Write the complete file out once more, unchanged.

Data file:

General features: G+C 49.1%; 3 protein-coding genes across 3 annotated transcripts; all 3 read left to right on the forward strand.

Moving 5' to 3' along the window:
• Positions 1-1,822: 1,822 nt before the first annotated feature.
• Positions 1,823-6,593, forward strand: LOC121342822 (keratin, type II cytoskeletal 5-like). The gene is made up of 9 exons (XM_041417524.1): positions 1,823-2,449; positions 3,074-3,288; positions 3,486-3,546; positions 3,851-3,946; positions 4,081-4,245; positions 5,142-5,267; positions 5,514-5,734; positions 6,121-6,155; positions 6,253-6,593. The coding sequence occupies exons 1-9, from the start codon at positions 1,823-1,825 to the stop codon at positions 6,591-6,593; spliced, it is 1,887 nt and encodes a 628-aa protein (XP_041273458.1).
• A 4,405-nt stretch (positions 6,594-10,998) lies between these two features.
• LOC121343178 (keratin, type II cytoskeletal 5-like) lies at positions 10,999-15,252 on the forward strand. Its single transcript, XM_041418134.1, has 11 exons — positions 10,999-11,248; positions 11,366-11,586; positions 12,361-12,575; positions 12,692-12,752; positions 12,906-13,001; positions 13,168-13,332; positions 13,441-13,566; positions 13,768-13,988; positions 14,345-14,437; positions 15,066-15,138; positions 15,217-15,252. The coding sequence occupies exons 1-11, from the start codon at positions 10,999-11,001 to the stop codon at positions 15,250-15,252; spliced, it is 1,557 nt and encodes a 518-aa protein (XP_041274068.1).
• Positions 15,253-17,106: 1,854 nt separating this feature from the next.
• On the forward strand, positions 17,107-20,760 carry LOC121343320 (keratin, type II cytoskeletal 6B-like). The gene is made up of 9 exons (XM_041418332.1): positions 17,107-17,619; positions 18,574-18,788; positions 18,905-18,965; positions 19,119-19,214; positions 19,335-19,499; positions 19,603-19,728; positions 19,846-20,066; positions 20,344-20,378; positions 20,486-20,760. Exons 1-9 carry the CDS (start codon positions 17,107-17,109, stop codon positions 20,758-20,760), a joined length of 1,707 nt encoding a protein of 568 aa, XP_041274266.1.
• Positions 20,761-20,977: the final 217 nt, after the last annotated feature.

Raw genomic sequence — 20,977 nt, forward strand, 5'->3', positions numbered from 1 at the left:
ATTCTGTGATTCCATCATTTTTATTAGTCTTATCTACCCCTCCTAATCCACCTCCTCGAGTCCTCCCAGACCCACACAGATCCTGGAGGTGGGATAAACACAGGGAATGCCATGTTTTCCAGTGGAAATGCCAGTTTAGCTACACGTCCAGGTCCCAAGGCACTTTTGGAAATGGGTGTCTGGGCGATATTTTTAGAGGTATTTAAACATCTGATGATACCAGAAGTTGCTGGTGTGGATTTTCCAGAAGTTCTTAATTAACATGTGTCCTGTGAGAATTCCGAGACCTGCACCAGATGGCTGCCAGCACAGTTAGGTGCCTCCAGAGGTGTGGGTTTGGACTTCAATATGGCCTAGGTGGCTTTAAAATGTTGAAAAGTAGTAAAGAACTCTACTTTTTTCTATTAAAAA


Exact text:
General features: G+C 49.1%; 3 protein-coding genes across 3 annotated transcripts; all 3 read left to right on the forward strand.

Moving 5' to 3' along the window:
• Positions 1-1,822: 1,822 nt before the first annotated feature.
• Positions 1,823-6,593, forward strand: LOC121342822 (keratin, type II cytoskeletal 5-like). The gene is made up of 9 exons (XM_041417524.1): positions 1,823-2,449; positions 3,074-3,288; positions 3,486-3,546; positions 3,851-3,946; positions 4,081-4,245; positions 5,142-5,267; positions 5,514-5,734; positions 6,121-6,155; positions 6,253-6,593. The coding sequence occupies exons 1-9, from the start codon at positions 1,823-1,825 to the stop codon at positions 6,591-6,593; spliced, it is 1,887 nt and encodes a 628-aa protein (XP_041273458.1).
• A 4,405-nt stretch (positions 6,594-10,998) lies between these two features.
• LOC121343178 (keratin, type II cytoskeletal 5-like) lies at positions 10,999-15,252 on the forward strand. Its single transcript, XM_041418134.1, has 11 exons — positions 10,999-11,248; positions 11,366-11,586; positions 12,361-12,575; positions 12,692-12,752; positions 12,906-13,001; positions 13,168-13,332; positions 13,441-13,566; positions 13,768-13,988; positions 14,345-14,437; positions 15,066-15,138; positions 15,217-15,252. The coding sequence occupies exons 1-11, from the start codon at positions 10,999-11,001 to the stop codon at positions 15,250-15,252; spliced, it is 1,557 nt and encodes a 518-aa protein (XP_041274068.1).
• Positions 15,253-17,106: 1,854 nt separating this feature from the next.
• On the forward strand, positions 17,107-20,760 carry LOC121343320 (keratin, type II cytoskeletal 6B-like). The gene is made up of 9 exons (XM_041418332.1): positions 17,107-17,619; positions 18,574-18,788; positions 18,905-18,965; positions 19,119-19,214; positions 19,335-19,499; positions 19,603-19,728; positions 19,846-20,066; positions 20,344-20,378; positions 20,486-20,760. Exons 1-9 carry the CDS (start codon positions 17,107-17,109, stop codon positions 20,758-20,760), a joined length of 1,707 nt encoding a protein of 568 aa, XP_041274266.1.
• Positions 20,761-20,977: the final 217 nt, after the last annotated feature.

Raw genomic sequence — 20,977 nt, forward strand, 5'->3', positions numbered from 1 at the left:
ATTCTGTGATTCCATCATTTTTATTAGTCTTATCTACCCCTCCTAATCCACCTCCTCGAGTCCTCCCAGACCCACACAGATCCTGGAGGTGGGATAAACACAGGGAATGCCATGTTTTCCAGTGGAAATGCCAGTTTAGCTACACGTCCAGGTCCCAAGGCACTTTTGGAAATGGGTGTCTGGGCGATATTTTTAGAGGTATTTAAACATCTGATGATACCAGAAGTTGCTGGTGTGGATTTTCCAGAAGTTCTTAATTAACATGTGTCCTGTGAGAATTCCGAGACCTGCACCAGATGGCTGCCAGCACAGTTAGGTGCCTCCAGAGGTGTGGGTTTGGACTTCAATATGGCCTAGGTGGCTTTAAAATGTTGAAAAGTAGTAAAGAACTCTACTTTTTTCTATTAAAAA